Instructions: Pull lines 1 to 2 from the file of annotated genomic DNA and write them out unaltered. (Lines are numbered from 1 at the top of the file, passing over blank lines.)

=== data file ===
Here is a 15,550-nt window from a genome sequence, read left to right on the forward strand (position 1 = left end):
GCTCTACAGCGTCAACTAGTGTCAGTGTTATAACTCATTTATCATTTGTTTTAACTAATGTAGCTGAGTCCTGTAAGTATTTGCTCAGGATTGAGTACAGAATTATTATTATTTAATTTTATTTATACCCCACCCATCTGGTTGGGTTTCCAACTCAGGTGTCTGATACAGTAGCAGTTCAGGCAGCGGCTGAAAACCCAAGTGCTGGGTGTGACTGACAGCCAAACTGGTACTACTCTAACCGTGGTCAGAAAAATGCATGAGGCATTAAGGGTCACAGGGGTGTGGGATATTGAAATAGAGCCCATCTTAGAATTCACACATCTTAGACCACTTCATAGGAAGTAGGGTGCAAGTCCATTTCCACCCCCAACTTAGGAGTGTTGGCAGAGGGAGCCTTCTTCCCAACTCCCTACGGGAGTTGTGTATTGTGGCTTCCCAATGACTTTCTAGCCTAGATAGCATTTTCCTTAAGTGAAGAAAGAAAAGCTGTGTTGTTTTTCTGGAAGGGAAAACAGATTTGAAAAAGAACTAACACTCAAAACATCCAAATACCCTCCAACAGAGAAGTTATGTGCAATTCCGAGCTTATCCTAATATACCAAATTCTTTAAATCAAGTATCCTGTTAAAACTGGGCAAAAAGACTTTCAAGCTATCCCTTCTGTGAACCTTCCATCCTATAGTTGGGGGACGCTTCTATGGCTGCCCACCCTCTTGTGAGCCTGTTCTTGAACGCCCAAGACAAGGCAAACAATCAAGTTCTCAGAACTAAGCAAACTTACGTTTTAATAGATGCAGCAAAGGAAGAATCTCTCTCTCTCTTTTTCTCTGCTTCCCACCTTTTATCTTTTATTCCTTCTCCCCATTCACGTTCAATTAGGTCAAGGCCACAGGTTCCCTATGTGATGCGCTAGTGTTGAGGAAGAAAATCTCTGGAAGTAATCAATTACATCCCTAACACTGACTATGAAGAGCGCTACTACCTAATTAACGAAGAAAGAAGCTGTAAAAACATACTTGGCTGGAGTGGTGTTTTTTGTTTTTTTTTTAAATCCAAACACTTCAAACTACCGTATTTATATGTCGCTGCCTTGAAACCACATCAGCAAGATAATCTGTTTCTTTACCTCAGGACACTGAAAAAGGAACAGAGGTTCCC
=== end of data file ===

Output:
Here is a 15,550-nt window from a genome sequence, read left to right on the forward strand (position 1 = left end):
GCTCTACAGCGTCAACTAGTGTCAGTGTTATAACTCATTTATCATTTGTTTTAACTAATGTAGCTGAGTCCTGTAAGTATTTGCTCAGGATTGAGTACAGAATTATTATTATTTAATTTTATTTATACCCCACCCATCTGGTTGGGTTTCCAACTCAGGTGTCTGATACAGTAGCAGTTCAGGCAGCGGCTGAAAACCCAAGTGCTGGGTGTGACTGACAGCCAAACTGGTACTACTCTAACCGTGGTCAGAAAAATGCATGAGGCATTAAGGGTCACAGGGGTGTGGGATATTGAAATAGAGCCCATCTTAGAATTCACACATCTTAGACCACTTCATAGGAAGTAGGGTGCAAGTCCATTTCCACCCCCAACTTAGGAGTGTTGGCAGAGGGAGCCTTCTTCCCAACTCCCTACGGGAGTTGTGTATTGTGGCTTCCCAATGACTTTCTAGCCTAGATAGCATTTTCCTTAAGTGAAGAAAGAAAAGCTGTGTTGTTTTTCTGGAAGGGAAAACAGATTTGAAAAAGAACTAACACTCAAAACATCCAAATACCCTCCAACAGAGAAGTTATGTGCAATTCCGAGCTTATCCTAATATACCAAATTCTTTAAATCAAGTATCCTGTTAAAACTGGGCAAAAAGACTTTCAAGCTATCCCTTCTGTGAACCTTCCATCCTATAGTTGGGGGACGCTTCTATGGCTGCCCACCCTCTTGTGAGCCTGTTCTTGAACGCCCAAGACAAGGCAAACAATCAAGTTCTCAGAACTAAGCAAACTTACGTTTTAATAGATGCAGCAAAGGAAGAATCTCTCTCTCTCTTTTTCTCTGCTTCCCACCTTTTATCTTTTATTCCTTCTCCCCATTCACGTTCAATTAGGTCAAGGCCACAGGTTCCCTATGTGATGCGCTAGTGTTGAGGAAGAAAATCTCTGGAAGTAATCAATTACATCCCTAACACTGACTATGAAGAGCGCTACTACCTAATTAACGAAGAAAGAAGCTGTAAAAACATACTTGGCTGGAGTGGTGTTTTTTGTTTTTTTTTTAAATCCAAACACTTCAAACTACCGTATTTATATGTCGCTGCCTTGAAACCACATCAGCAAGATAATCTGTTTCTTTACCTCAGGACACTGAAAAAGGAACAGAGGTTCCC